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Basic Estate Principles Learned From the Death of Prince

The entire world entered mourning when music legend Prince died unexpectedly on April 21, 2016 at the age of 57. There is certainly no shortage of stories and speculation in the news and social media regarding the circumstances surrounding his death, and the handling of his legal, personal and business affairs. 

However, as trust and estates professionals, we are drawn to the estate planning, or lack thereof, of the cultural icon. The story that will undoubtedly change and evolve as the estate is administered can be an entertaining and valuable source of lessons learned to share with clients, family members, and dare I say, ourselves.

No one has been able to find a Will. The initial reports stated that no one was able to find a will, and no one had reason to believe that a Last Will and Testament had been created. This underscores not only the importance of having a Will, but also of making sure your nominated personal representative knows where to find it.  Most jurisdictions still require the original will to be lodged or filed with the Court, so your loved ones will need to be able to easily access the original signed document.  Copies are generally not acceptable without additional court action.  The best place to store those documents may also not be in a bank safe deposit box, unless that person has access to the box already.  Otherwise, it may require Court intervention to access the box to determine if a Will is inside.  Communication before your death with those that you trust to handle your affairs after your death will alleviate much stress and confusion.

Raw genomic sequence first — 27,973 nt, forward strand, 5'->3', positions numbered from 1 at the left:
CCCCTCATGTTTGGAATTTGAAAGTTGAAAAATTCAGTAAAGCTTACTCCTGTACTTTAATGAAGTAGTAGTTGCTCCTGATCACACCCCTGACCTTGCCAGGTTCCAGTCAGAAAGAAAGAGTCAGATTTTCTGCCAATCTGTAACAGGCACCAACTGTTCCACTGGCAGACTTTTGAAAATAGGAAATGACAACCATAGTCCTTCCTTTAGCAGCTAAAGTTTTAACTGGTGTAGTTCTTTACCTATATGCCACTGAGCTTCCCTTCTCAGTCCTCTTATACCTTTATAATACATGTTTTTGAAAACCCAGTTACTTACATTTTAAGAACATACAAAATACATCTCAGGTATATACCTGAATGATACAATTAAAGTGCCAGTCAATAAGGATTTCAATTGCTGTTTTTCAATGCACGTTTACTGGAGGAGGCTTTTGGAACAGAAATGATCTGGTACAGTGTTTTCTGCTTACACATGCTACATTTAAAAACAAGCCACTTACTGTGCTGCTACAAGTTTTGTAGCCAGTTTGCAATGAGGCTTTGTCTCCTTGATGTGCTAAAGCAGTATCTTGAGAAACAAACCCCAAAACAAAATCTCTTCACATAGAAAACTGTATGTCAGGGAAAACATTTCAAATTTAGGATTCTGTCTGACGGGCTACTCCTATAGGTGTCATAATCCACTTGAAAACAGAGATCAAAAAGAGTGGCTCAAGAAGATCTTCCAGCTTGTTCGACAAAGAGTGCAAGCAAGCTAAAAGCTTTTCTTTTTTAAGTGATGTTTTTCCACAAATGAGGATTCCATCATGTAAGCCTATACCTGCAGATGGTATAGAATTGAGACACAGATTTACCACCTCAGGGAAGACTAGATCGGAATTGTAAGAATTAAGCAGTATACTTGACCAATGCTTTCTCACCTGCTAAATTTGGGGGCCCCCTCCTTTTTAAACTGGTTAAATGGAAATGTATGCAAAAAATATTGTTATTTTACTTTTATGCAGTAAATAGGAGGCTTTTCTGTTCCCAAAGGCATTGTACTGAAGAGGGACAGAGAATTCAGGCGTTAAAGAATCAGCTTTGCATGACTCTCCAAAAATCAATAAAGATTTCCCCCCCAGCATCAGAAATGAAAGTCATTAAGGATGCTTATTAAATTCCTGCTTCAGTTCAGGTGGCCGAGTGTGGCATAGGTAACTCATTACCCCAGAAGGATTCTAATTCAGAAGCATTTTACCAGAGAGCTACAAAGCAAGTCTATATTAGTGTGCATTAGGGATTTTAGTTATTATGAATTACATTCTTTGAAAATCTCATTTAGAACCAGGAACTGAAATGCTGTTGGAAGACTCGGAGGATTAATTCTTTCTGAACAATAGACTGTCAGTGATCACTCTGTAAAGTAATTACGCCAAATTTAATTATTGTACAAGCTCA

With no Will, the State determines your heirs.  I’ve often had people say to me “the State gets your money if you don’t have a Will”.  This is primarily a myth in that it would take an extreme situation where someone had absolutely no blood relatives for their estate to escheat to the State; however, it is true that the state law where one is domiciled at the time of their death does determine who receives their estate.  For some families, this may be the exact same set of persons that you would have chosen yourself had you executed a Will.  For others, including Prince, the determination of the legal heirs may resemble a law school or paralegal exam question.  Families that involve children from prior marriages or those born out of wedlock, siblings of both half and whole blood, predeceased heirs, and other complicated family trees may be surprised to see who are determined to be the legal heirs under state law. 

The Decision to Not Make a Will.  It is rumored that Bob Marley, another famed musician gone too soon, chose purposefully not to make a will due to personal and religious beliefs.  Other celebrities have been known to say that they actually wanted the family to have to go to Court and fight over their estates when they are gone. 

Did Prince not execute a Will because he lacked trust in the legal profession, or was it an oversight? We will probably never know for sure.  Part of the human condition is that we are fascinated with those in the public eye.  Perhaps Prince has left us a legacy even more personal than our memories of when we first heard a live performance of Purple Rain.

Copyright Holland & Hart LLP 1995-2020.


About this Author

Jody H. Hall, Holland Hart, Paralegal, Trust and Estates Matters, Denver

Ms. Hall has over a decade of experience working in the legal field focusing on various wealth, trust, and estate matters. She assists with estate and wealth transfer planning, trust administration, and probate litigation practices.

Prior to becoming a paralegal, Ms. Hall worked in the financial services industry.  She enjoys assisting clients in navigating the legal and financial matters that must be handled after the loss of loved one.  Ms. Hall also prepares federal and state estate tax returns.